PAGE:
Brazilians in the Bay Area Weigh in As Presidential Election Heads to Second Round

Kamilly Ferreira, Staff

On Sunday, Oct. 2, during the first round of Brazil’s high stakes presidential election, neither major candidate received more than 50 percent of the vote, forcing a runoff election scheduled for Oct. 30.

Here in San Francisco, like elsewhere around the world, Brazilians living abroad turned out in large numbers to vote.

Around 700,000 Brazilians who are not living in Brazil are registered to vote, 183,000 of them residing in the U.S.

Based on data from Brazil’s Superior Electoral Court, voter turnout on Oct. 2 was nearly 40 percent higher than the number of people who cast a ballot in the country’s 2018 elections.

“It’s very important to know that even though we’re not living there, we are in some way contributing to our country’s growth,” said Thaiz de Oliveira, a 28-year-old Brazilian who has been living in the U.S. for the past five years.

Brazil ‘s top two presidential candidates running in the second round are the country’s former president, Luiz Inácio Lula da Silva – commonly known as Lula – and the current President Jair Bolsonaro.

For Luiza, a PhD student in biology at Stanford University, the biggest concern that brought her out to vote was the environment. Amazon deforestation fell by 80 percent between 2004 and 2012 under Lula’s previous administration. But since the rightwing Bolsonaro took power in 2019, deforestation and fires in the Amazon have risen to their highest levels in 15 years.

“We need to try to protect what we still have, and recover what we already lost,” said Luiza, who cast her vote for Lula.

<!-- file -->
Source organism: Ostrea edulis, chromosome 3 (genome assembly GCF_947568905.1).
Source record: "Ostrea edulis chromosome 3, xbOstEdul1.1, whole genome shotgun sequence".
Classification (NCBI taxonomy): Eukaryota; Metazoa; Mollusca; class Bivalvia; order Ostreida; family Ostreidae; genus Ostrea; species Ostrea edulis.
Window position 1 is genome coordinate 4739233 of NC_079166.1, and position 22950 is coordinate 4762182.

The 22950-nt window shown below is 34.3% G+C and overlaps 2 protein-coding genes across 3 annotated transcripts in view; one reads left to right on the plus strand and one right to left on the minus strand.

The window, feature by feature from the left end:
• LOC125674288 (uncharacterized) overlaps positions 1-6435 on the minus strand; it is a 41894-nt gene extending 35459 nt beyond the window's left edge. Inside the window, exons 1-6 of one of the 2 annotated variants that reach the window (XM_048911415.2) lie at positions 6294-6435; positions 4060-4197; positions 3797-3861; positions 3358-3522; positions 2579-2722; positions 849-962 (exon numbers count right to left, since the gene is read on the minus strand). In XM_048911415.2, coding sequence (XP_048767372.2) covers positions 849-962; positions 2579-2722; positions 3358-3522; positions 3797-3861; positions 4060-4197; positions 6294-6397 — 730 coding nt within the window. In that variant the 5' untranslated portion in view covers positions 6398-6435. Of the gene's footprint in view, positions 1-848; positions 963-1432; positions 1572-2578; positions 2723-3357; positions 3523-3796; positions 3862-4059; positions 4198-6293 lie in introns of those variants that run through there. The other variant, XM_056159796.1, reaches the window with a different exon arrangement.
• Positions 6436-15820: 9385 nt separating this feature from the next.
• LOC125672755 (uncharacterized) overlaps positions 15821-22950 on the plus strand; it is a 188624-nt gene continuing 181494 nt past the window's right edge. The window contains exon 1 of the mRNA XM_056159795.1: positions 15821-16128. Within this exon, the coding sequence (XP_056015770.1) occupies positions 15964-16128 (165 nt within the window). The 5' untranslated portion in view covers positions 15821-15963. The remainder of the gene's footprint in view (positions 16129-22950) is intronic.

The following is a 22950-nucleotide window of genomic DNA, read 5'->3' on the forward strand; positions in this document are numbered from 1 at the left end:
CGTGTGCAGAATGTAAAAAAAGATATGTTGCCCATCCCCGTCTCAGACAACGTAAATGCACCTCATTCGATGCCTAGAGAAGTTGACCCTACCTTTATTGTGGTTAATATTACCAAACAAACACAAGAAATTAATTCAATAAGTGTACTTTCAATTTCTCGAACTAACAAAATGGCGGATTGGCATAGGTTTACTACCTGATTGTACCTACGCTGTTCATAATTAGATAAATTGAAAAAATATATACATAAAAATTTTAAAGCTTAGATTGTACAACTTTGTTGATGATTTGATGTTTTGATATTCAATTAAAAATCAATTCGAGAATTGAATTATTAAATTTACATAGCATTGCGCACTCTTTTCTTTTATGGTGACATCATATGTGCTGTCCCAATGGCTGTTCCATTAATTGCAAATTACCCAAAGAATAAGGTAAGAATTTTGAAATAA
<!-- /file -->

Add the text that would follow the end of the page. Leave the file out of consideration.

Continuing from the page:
Even with other serious setbacks plaguing his term – likely grossly mishandling the COVID-19 pandemic – Bolsonaro got 43.2 percent of votes cast in the first round – a number much higher than polls predicted.

Marcos Araujo, who has resided in the U.S. for 24 years, said he believes democracy depends on people’s votes. Araujo, a Bolsonaro supporter, sees the election as an opportunity.

“It’s a way to expose our voices,” he said.

Bolsonaro’s electoral campaign was overshadowed by the concern that he may not accept defeat, after he said that “only God” could remove him from office and that voting machines across the country had been rigged.

The president’s threat that he may refuse to admit a loss – violating the long-held norm of democratically held elections – has unnerved his opponents.

“There’s no way to stay silent and not express our opinions in this scenario,” said de Oliveira. “Now it’s an obligation for us to vote.”